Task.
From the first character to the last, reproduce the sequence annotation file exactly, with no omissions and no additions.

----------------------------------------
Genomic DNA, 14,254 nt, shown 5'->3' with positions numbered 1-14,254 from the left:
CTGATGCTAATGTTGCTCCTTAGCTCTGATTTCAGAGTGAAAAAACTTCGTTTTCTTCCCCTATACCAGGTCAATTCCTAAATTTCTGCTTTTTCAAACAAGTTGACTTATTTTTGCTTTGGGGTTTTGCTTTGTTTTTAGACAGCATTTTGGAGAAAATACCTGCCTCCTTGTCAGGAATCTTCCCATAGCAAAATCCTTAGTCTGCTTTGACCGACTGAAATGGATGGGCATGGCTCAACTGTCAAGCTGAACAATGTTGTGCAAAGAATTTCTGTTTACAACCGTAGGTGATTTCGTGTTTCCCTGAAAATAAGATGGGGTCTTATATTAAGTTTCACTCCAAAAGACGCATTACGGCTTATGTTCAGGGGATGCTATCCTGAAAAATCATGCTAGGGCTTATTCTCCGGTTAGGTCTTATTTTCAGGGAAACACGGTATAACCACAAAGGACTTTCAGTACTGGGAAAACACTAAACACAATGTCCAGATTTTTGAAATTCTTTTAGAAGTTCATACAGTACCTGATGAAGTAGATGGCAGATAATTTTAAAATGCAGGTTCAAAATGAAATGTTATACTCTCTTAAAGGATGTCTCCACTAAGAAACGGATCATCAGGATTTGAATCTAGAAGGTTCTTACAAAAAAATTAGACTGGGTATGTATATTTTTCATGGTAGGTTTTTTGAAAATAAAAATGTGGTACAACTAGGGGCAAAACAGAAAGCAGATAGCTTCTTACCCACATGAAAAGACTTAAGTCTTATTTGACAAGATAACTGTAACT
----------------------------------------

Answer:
Genomic DNA, 14,254 nt, shown 5'->3' with positions numbered 1-14,254 from the left:
CTGATGCTAATGTTGCTCCTTAGCTCTGATTTCAGAGTGAAAAAACTTCGTTTTCTTCCCCTATACCAGGTCAATTCCTAAATTTCTGCTTTTTCAAACAAGTTGACTTATTTTTGCTTTGGGGTTTTGCTTTGTTTTTAGACAGCATTTTGGAGAAAATACCTGCCTCCTTGTCAGGAATCTTCCCATAGCAAAATCCTTAGTCTGCTTTGACCGACTGAAATGGATGGGCATGGCTCAACTGTCAAGCTGAACAATGTTGTGCAAAGAATTTCTGTTTACAACCGTAGGTGATTTCGTGTTTCCCTGAAAATAAGATGGGGTCTTATATTAAGTTTCACTCCAAAAGACGCATTACGGCTTATGTTCAGGGGATGCTATCCTGAAAAATCATGCTAGGGCTTATTCTCCGGTTAGGTCTTATTTTCAGGGAAACACGGTATAACCACAAAGGACTTTCAGTACTGGGAAAACACTAAACACAATGTCCAGATTTTTGAAATTCTTTTAGAAGTTCATACAGTACCTGATGAAGTAGATGGCAGATAATTTTAAAATGCAGGTTCAAAATGAAATGTTATACTCTCTTAAAGGATGTCTCCACTAAGAAACGGATCATCAGGATTTGAATCTAGAAGGTTCTTACAAAAAAATTAGACTGGGTATGTATATTTTTCATGGTAGGTTTTTTGAAAATAAAAATGTGGTACAACTAGGGGCAAAACAGAAAGCAGATAGCTTCTTACCCACATGAAAAGACTTAAGTCTTATTTGACAAGATAACTGTAACT